Reducing clinical inertia in hypertension treatment: a pragmatic randomized controlled trial
The Journal of Clinical Hypertension, 05/03/2012
Huebschmann AG et al. – Future primary care–focused interventions might benefit from the use of specific medication titration protocols, treatment adherence support, and more sustained patient follow–up visits.
- Clinical inertia is a major contributor to poor blood pressure (BP) control.
- The authors tested the effectiveness of an intervention targeting physician, patient, and office system factors with regard to outcomes of clinical inertia and BP control.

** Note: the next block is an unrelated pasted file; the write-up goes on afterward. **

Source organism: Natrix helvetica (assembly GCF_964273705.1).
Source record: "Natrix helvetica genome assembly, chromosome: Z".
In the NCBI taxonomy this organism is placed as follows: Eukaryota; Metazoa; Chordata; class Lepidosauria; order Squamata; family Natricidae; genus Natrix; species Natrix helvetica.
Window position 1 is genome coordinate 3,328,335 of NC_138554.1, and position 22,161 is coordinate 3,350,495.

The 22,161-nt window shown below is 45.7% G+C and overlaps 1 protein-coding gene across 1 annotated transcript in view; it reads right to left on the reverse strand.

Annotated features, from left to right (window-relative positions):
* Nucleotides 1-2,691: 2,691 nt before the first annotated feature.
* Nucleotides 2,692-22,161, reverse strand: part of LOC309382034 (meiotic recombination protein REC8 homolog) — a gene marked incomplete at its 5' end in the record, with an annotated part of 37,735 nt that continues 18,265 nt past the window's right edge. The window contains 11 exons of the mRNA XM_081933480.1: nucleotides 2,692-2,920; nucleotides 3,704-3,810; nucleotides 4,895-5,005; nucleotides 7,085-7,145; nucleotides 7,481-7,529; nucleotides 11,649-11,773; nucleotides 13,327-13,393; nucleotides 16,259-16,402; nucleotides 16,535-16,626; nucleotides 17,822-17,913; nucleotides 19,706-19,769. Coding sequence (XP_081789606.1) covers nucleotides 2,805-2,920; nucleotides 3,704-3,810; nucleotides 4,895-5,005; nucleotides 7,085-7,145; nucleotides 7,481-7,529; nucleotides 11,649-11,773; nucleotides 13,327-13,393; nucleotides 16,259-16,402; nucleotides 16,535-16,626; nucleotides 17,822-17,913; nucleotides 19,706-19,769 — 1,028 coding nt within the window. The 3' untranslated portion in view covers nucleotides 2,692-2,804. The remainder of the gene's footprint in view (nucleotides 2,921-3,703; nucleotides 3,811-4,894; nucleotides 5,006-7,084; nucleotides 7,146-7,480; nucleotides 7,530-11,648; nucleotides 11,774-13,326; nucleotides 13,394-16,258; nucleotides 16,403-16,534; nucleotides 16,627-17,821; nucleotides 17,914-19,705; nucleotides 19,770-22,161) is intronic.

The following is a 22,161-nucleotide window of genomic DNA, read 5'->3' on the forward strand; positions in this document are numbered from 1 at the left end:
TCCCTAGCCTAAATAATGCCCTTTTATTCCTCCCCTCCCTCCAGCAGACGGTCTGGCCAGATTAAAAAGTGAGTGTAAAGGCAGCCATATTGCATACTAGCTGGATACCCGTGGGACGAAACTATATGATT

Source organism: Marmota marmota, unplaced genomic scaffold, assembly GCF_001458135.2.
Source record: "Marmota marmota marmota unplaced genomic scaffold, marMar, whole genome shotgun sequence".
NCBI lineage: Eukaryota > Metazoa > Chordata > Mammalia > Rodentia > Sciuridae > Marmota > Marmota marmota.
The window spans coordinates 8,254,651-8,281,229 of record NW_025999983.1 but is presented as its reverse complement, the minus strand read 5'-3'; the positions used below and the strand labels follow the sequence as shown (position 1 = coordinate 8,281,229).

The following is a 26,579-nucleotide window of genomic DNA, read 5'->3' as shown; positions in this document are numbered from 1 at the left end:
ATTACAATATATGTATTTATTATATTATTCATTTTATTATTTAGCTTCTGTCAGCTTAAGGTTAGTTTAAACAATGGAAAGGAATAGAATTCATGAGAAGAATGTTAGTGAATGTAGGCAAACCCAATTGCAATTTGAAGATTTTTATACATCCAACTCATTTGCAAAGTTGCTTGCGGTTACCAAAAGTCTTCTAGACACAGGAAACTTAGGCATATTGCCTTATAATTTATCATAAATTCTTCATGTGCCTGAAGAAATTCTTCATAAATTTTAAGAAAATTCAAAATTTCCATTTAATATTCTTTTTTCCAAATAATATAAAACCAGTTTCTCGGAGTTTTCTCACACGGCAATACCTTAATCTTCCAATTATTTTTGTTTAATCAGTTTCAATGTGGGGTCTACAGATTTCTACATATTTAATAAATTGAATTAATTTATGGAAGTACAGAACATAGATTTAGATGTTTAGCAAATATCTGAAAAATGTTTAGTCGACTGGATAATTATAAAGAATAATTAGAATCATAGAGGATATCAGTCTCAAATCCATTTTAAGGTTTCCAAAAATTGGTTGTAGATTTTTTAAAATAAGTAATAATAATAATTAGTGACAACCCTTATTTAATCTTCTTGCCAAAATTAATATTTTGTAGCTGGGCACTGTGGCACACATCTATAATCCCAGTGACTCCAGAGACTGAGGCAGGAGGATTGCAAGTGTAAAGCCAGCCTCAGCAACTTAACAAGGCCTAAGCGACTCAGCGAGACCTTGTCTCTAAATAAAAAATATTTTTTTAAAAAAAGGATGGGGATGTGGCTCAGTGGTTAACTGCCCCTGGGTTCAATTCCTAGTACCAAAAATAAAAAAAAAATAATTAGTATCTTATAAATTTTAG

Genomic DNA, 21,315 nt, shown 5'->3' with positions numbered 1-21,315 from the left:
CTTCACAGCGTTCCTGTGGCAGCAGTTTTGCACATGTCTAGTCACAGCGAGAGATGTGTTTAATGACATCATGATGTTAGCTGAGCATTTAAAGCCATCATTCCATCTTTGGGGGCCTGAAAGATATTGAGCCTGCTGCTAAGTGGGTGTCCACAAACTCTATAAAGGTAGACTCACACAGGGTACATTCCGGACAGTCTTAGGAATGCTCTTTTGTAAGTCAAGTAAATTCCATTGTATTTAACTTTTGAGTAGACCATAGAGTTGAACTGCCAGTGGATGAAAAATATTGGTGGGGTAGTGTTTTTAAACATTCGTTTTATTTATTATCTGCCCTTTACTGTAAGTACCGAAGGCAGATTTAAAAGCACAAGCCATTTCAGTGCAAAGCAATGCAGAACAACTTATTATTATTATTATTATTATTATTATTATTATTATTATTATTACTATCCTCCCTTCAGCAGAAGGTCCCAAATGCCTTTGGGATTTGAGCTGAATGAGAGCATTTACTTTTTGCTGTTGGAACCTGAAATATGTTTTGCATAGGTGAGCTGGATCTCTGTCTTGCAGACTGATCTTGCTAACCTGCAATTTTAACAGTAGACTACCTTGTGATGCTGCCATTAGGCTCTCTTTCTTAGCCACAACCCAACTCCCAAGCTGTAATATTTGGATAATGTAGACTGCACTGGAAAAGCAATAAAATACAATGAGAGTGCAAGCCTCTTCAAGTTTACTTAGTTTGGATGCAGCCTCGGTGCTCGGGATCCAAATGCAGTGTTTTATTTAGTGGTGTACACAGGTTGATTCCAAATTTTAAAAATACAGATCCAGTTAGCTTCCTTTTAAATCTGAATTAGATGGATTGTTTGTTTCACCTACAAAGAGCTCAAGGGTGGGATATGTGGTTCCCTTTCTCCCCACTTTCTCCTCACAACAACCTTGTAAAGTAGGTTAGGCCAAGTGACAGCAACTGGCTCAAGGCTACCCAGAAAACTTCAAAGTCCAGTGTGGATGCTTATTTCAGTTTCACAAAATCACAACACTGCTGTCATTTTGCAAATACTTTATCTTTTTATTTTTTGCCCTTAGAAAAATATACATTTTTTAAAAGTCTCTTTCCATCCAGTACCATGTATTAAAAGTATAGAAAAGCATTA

- A total of 591 adult primary care patients with elevated BP (mean systolic BP ≥140 mm Hg or mean diastolic BP ≥90 mm Hg) were randomized to intervention or usual care.
- An outreach coordinator raised patient and provider awareness of unmet BP goals, arranged BP–focused primary care clinic visits, and furnished providers with treatment decision support.
- The intervention reduced clinical inertia (–29% vs –11%, P=.001).
- Nonetheless, change in BP did not differ between intervention and usual care (–10.1/–4.1 mm Hg vs –9.1/–4.5 mm Hg, P=.50 and 0.71 for systolic and diastolic BP, respectively).